Tuesday, April 17, 2007

Web 2.0: A Personal Learning Renaissance

Yesterday, on the Classroom 2.0 social network, Elizabeth Davis posted:

"Following and reading blogs, participating in ning, contributing to wikis, writing in my blog, I haven't thought this much in years. It truly is an amazing phenomenon. I feel so intellectually alive. I'm inspired and challenged constantly. The blogs I read lead me to question and explore new tools and Websites. I haven't written this much since I was in school. It is all so exciting and energizing. For me, classroom 2.0 could just be about my own growth and learning and that would be enough."

"Teacher K" then commented:

I agree! I am reading and thinking and writing far more now than I have in years. All of this content is helping me to do new things in my classroom, and helping me to see new possibilities for my colleagues as well."

I would echo by saying that Web 2.0 has meant a personal learning renaissance for me as well. Starting to blog kindled in me something that led me to be an active learner again, something that had been missing from my life for some number of years in the midst of other good things: raising kids, serving in my church, and working. Now I am feeling engaged in learning again. Will Richardson captured this, I think, when he said: "I've learned more in my four-plus years as a blogger than I have in all my years of formal education."

I think it is our new personal learning experiences with Web 2.0 that are driving many of us to look for ways to bring this feeling of engagement into the school and the classroom. It's not the tools, necessarily, but the level of engagement we want to share. This is also why I sense a growing consensus among the educational bloggers that the best way to bring change to the classroom is to help the teachers feel it themselves. As Elizabeth says in the same post:

"I hope I can help my colleagues to see the potential I see and feel the buzz that I feel. This is the first step to bringing it to the kids. I think teachers have to feel it for themselves first. I hope I can bring that to them. I think, with the help of this community, I probably can!"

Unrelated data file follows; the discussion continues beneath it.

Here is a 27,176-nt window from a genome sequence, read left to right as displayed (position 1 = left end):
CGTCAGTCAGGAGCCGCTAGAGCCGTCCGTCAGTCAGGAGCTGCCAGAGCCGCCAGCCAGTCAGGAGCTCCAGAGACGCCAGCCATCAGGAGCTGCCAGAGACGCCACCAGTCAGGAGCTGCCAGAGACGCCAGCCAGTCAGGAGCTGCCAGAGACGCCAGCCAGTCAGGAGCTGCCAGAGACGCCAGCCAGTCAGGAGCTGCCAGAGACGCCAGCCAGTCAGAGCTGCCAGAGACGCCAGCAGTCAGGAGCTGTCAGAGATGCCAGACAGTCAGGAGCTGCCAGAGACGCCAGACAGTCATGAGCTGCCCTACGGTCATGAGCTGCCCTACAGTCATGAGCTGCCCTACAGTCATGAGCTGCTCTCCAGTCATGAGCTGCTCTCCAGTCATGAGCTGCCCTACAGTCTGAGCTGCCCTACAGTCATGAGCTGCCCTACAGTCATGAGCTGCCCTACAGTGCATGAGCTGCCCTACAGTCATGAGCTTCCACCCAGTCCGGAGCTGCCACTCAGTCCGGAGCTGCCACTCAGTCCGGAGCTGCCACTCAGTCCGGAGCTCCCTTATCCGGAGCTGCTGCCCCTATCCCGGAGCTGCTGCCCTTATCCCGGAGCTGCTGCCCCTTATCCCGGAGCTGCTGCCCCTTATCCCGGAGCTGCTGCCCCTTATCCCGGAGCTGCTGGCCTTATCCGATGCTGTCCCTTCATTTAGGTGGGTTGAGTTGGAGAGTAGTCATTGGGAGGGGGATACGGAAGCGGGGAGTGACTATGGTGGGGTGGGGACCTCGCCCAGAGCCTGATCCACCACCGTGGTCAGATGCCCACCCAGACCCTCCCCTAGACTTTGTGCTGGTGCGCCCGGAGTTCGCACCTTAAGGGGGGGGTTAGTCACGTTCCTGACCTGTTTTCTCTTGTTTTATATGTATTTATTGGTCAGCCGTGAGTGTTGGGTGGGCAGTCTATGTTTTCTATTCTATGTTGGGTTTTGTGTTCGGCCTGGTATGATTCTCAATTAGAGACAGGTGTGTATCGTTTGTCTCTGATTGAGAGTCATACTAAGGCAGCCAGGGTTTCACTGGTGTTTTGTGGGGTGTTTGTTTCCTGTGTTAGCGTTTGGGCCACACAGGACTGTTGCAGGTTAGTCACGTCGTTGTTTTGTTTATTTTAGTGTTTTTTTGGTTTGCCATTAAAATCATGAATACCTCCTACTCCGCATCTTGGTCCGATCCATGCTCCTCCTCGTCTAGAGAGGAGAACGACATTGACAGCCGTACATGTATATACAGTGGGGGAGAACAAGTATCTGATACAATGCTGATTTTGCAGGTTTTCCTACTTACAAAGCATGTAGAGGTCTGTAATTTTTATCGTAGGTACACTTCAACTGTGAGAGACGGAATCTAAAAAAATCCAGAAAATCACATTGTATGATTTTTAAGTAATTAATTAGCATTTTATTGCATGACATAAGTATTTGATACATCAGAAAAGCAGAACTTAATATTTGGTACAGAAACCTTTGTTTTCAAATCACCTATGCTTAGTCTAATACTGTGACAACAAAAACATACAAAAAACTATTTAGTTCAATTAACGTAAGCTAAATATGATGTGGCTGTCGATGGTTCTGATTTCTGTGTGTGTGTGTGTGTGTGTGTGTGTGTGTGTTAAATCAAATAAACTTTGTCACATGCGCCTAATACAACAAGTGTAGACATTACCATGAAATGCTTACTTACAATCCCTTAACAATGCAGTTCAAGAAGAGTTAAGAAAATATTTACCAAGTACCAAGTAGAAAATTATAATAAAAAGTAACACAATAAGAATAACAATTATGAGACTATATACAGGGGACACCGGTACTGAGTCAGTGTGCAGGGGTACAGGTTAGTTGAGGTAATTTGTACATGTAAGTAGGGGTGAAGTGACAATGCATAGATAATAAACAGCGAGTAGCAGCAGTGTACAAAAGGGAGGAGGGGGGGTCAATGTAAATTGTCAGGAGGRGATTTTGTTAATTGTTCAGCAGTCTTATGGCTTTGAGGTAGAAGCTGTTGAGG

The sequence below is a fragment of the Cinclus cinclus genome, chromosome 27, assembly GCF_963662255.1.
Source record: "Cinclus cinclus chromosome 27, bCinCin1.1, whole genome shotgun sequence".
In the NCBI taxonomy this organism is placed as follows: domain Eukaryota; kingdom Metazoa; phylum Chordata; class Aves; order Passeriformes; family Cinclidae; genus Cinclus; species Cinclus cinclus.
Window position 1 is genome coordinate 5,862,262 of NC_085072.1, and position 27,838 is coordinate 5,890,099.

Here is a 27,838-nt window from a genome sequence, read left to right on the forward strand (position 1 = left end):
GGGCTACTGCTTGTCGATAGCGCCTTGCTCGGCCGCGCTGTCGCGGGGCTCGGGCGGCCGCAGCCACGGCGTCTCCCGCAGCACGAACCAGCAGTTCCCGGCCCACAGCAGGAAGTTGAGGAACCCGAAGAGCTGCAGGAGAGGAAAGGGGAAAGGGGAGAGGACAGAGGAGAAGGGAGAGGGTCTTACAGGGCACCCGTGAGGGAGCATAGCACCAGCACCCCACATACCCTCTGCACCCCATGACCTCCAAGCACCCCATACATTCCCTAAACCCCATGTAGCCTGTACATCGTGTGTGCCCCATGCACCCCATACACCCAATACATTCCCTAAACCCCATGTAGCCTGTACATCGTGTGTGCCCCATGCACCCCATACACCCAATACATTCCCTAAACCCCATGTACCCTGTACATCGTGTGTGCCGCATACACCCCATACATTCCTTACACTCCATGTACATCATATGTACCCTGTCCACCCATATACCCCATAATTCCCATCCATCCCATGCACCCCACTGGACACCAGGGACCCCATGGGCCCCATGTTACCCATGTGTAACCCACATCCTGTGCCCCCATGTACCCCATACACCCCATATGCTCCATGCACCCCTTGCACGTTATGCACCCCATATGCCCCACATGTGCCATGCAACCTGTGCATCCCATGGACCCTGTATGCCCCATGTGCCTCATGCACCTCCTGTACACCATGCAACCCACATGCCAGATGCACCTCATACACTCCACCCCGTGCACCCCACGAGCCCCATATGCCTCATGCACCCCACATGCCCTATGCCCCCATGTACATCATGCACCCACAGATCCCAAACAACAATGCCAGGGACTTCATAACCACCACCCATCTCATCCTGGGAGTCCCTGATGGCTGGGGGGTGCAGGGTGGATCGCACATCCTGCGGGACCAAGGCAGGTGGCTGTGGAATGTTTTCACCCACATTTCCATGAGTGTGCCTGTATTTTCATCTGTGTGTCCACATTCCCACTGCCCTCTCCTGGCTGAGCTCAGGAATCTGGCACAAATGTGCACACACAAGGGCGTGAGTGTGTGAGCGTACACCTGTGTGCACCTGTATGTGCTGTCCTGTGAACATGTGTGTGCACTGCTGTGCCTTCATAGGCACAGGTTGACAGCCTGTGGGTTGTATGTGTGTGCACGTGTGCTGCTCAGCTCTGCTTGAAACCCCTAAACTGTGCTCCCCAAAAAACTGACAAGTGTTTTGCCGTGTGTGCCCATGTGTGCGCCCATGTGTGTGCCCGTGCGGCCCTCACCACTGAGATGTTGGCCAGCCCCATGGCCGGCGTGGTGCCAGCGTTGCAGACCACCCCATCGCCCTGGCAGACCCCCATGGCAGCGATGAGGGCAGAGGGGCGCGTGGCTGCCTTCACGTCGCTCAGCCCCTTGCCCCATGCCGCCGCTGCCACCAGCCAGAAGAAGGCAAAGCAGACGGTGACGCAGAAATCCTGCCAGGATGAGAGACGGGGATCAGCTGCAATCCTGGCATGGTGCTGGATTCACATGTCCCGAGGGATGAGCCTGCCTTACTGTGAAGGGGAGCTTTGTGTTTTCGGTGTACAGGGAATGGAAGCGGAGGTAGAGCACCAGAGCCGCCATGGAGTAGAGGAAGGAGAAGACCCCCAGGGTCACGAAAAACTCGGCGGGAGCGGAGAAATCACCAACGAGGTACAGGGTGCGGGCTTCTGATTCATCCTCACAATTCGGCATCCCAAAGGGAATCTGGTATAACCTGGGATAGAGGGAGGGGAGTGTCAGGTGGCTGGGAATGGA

1. You mention, "It's not the tools, necessarily, but the level of engagement we want to share." I can't agree more. But I also want to add to this. It is my theory, (and I am trying to disprove it to see where the wholes are), that stellar learning comes from two basic and essential ingredients: engagement and individualism.

    You have pointed out that this technology can engage the learner to a higher extent than before. I also believe that another reason they are getting so much out of socialization and collaboration is because it is possible to individualize the information they receive to be completely relevant.

    Before they had information given to them. Now they can pull only the information they want and customize it to fit them. Immediately the engagement goes up a notch.

    It is not the tools, but what the tools make possible that was not there before. It is now and it is a fabulous to watch!

  2. "Before they had information given to them. Now they can pull only the information they want and customize it to fit them."

    This is why I think it is so important that educators become familiar with what is taking place on the web--because these students will need help in learning what information to pull, how to evaluate it, and then how to synthesize it into their own personal learning plan.

    Thanks for the comment.

  3. Anonymous8:17 AM

    You articulated this so much better than I attempted to - I've been talking about blogging as professional development, personal learning - but I love your term Personal Learning Renaissance and couldn't agree more.

    I'm prepping a presentation for extension professionals next week on Web2.0 - trying to put it into a ten step program. I'm definitely adding this post to my links. Thank you

  4. Anonymous12:42 PM

    Steve--you're right on with this. I think that it's the quality of engagement that excites me and the opportunity to interact with what I'm learning on so many different levels that has turned me into an evangelist for Web 2.0. The only thing I worry about sometimes is that in our ability to connect with like-minded people through these tools, will we lose something in the process? It takes an effort to really seek out people who DON'T agree with you and question what you can learn from them.

    Anyway--great post and thanks for sharing.


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